Strategic Communication and Public Relations

Surprising genetic variety in childhood brain cancer

No. 39 | 20/07/2017 | by Koh

An international research team led by scientists from the German Cancer Research Center (DKFZ) and the Hopp Children's Tumor Center at the NCT Heidelberg (KiTZ) has identified new genetic alterations and mechanisms that lead to very aggressive types of childhood brain cancer. Their results, which have now been published in the journal Nature, will contribute to developing novel treatment approaches for previously incurable cancer cases and to targeting tumors more specifically.

MRT-Image of a Medulloblastoma
© DKFZ

Medulloblastoma is a malignant tumor of the cerebellum. Medulloblastoma can occur at any age, but it most commonly affects children. Medulloblastomas are classified in four distinct molecular-biological subgroups that are characterized by widely varying disease courses and chances of cure. Tumors of groups 3 and 4 are particularly common in children. However, little is understood up to know about these two types. Therefore, treatment of cancers of this group is often very difficult. "Even if patients respond well to the treatment, their cancer is often being cured at high costs, because the therapy can have negative effects on the brain, the IQ and the children's further development," said Stefan Pfister from the German Cancer Research Center (Deutsches Krebsforschungszentrum, DKFZ), who is also the director of the Hopp Children's Tumor Center at the NCT* Heidelberg (KiTZ) and pediatric oncologist at the Heidelberg University Hospital.

An international research team under the leadership of scientists from the German Cancer Research Center has now analyzed almost 500 medulloblastomas. They discovered that these brain cancers exhibit a much wider genetic variety than previously thought. In groups 3 and 4, in particular, more than half of the underlying genetic alterations had been completely unknown until now. "While we could previously explain only 30 percent of tumors in these groups on a molecular-biological basis, we have now reached 80 percent," emphasized Peter Lichter from the DKFZ.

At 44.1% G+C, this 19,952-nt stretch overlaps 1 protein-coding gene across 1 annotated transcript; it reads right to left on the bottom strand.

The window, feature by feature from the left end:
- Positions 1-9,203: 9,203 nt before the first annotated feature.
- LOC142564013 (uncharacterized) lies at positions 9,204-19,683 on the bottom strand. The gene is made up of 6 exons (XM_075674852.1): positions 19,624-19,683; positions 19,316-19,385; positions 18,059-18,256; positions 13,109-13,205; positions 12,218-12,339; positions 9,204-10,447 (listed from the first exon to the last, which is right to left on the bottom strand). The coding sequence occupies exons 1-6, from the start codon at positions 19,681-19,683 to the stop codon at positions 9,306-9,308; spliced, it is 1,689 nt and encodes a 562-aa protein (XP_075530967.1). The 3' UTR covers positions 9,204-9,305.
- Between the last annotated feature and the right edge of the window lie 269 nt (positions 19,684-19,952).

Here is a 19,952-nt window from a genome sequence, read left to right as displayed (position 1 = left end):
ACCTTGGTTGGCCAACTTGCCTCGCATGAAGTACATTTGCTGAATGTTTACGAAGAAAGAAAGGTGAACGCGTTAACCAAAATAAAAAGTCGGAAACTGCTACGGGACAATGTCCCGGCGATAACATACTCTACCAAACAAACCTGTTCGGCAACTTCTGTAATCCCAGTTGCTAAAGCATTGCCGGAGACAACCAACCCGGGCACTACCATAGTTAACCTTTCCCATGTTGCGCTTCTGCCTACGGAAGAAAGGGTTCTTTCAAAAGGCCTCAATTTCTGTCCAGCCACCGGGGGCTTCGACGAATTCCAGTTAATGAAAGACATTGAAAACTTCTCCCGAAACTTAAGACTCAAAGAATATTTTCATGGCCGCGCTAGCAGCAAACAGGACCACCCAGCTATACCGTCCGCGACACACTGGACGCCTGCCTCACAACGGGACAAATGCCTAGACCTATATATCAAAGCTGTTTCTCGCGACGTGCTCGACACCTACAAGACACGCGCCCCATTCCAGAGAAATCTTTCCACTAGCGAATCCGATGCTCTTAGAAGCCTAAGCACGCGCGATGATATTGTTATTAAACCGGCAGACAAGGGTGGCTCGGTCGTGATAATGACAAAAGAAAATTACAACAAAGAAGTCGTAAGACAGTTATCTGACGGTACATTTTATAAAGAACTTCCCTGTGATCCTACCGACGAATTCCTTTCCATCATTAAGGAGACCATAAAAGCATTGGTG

This finding helps classify subgroups of medulloblastoma more precisely and treat them more individually in order to improve curative chances and reduce the risk for severe side effects. Lichter said that in some cases this could already be done using available agents. "In other subtypes we now understand the genetic causes for the first time so that we can search very specifically for new therapy approaches," said Lichter.

In addition, the scientists have identified alterations at the level of gene regulation as a typical mechanism for the occurrence of medulloblastoma. In a process called "enhancer hijacking", cancer genes frequently capture DNA sequences called "enhancers". Structural changes in the DNA cause an oncogene that should normally be inactive to move to a different position where it is activated by an enhancer, thus promoting the onset of cancer.

This work was supported by the International Cancer Genome Cornsortium PedBrain Tumour Project, funded by the German Cancer Aid and by the German Federal Ministry of Education and Research.